What you need to know about ASVAB scoring
The Armed Services Vocational Aptitude Battery or the ASVAB is your passport to joining the U.S. Military. One of the most important things that you should understand about ASVAB is the scoring pattern and the importance of these scores.
Types of Scores
ASVAB score is reported in three formats,
- Standard Scores
- AFQT Scores
- Composite Scores
ASVAB is a battery of tests. There are subtests in this. In Paper and Pencil test format (P&P - ASVAB), there are 9 subtests and in Computer Adaptive Test format (CAT - ASVAB), there are 10. Individual scores of the subtests are reported as standard scores. These scores are relative to a national sample youth in the age group of 18 to 23. Generally, about 50% of the population scores above a standard score of 50 and about 16% scores 60 or above as the standard score.
One of the most important scores of the ASVAB test score is the Armed Forces Qualifying Test (AFQT) score. This score is calculated by computing the scores of 4 subtests of the ASVAB. The 4 subtests are
- Arithmetic Reasoning (AR),
- Mathematics Knowledge (MK),
- Paragraph Comprehension (PC) and
- Word Knowledge (WK).
This score is reported in a percentile format between 1 and 99.These percentile scores are categorized as follows,
|AFQT Category||Percentile Score Range|
This tabular column means that if you have scored in the percentile range of 93-99, you will fall under the I category. Your chances of getting enlisted are highest in category I and reduce as the category increases.
The composite score is calculated using various rules and formulae. Composite scores are used for the assignment of military jobs.
Importance of ASVAB Scores
The ASVAB score is very important to join the U.S military. Any person who wants to take up the ASVAB and join the military must have knowledge about the different score formats. He/she should also know about the minimum requirements for the military enlistment and the score required for the job of his/her interest. With this knowledge the candidate can set goals and prepare well for the test. He/she can concentrate on the subtests that are important to his/her area of interest.
Sometimes, candidates get enlisted but are unable to get the job they prefer because they do not meet the specific job requirement. It is advised that before taking up the test, one gains thorough knowledge of the basic score requirements. One should access the official website of ASVAB and get the required information. This will help you study better and get the right job you are interested in.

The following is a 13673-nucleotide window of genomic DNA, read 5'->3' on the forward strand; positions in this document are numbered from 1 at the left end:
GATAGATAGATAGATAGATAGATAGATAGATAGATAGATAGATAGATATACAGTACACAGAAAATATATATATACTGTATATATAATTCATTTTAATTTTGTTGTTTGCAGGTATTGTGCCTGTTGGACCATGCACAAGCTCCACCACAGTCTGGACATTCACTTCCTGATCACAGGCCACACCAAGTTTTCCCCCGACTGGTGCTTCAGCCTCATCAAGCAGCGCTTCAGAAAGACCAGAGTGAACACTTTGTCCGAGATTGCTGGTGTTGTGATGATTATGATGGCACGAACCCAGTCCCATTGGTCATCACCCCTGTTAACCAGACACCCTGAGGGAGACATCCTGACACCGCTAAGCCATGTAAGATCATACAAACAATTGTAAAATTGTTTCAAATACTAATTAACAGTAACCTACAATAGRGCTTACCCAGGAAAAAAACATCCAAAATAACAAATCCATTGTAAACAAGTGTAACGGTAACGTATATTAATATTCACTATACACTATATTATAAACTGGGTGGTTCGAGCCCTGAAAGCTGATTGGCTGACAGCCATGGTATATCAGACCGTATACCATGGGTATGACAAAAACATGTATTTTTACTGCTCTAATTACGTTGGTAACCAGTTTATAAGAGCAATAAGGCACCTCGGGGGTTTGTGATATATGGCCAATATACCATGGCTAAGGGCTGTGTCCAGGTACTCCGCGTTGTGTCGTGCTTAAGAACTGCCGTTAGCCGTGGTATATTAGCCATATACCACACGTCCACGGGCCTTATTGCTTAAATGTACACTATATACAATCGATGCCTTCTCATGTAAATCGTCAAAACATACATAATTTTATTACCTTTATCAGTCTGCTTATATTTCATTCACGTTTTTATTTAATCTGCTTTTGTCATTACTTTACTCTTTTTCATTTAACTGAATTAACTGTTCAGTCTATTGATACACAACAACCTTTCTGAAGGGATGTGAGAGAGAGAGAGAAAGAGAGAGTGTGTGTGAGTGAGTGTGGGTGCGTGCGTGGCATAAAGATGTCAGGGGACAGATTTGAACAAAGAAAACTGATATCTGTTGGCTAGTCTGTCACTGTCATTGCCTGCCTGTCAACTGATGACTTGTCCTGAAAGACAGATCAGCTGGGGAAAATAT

The different formats of the ASVAB score, Standard Score, AFQT Score and the Composite Score are used for different purposes.
- Enlistment Eligibility
Each wing of the U.S. military has a minimum cut off of the AFQT score for eligibility to get enlisted. Minimum AFQT score for the various wings of the military are,
- Air Force it is 40,
- Army it is 31,
- Navy it is 35,
- Coast Guard it is 45 and
- Marines it is 32.
- Military Jobs
The composite scores are used to assign jobs to new recruits. Each job on offer will have a different composite score formula and eligibility requirement. If the candidate satisfies these requirements, he/she will be recruited. The website, http://official-asvab.com/military_app.htm gives the composite score calculation for the various jobs available in the military.
- Career Exploration
A career exploration program is also offered. This program helps the students to understand the characteristics of military and civilian life. The ASVAB score can be used for identifying a suitable career. This program is free for the participating schools. Eight subtests are administered in this test.
The ASVAB offers a career exploration program. This helps the students to understand the characteristics of military and civilian life. This helps the students to identify the job or career that is best suited for them. Eight subsets are administered in this test. The scores are reported as Verbal Skills, Math Skills and Science and Technical Skills
Equating the Scores
A candidate can take the ASVAB test in the P&P-ASVAB format or the CAT-ASVAB format. To nullify any difference arising from the difference in the form or administration mode, the candidate takes up the test, the ASVAB score is subjected to a process called "equating" This process is statistically linked across the different forms and administration modes. Due to this process of "equating" all ASVAB scores hold the same meaning.
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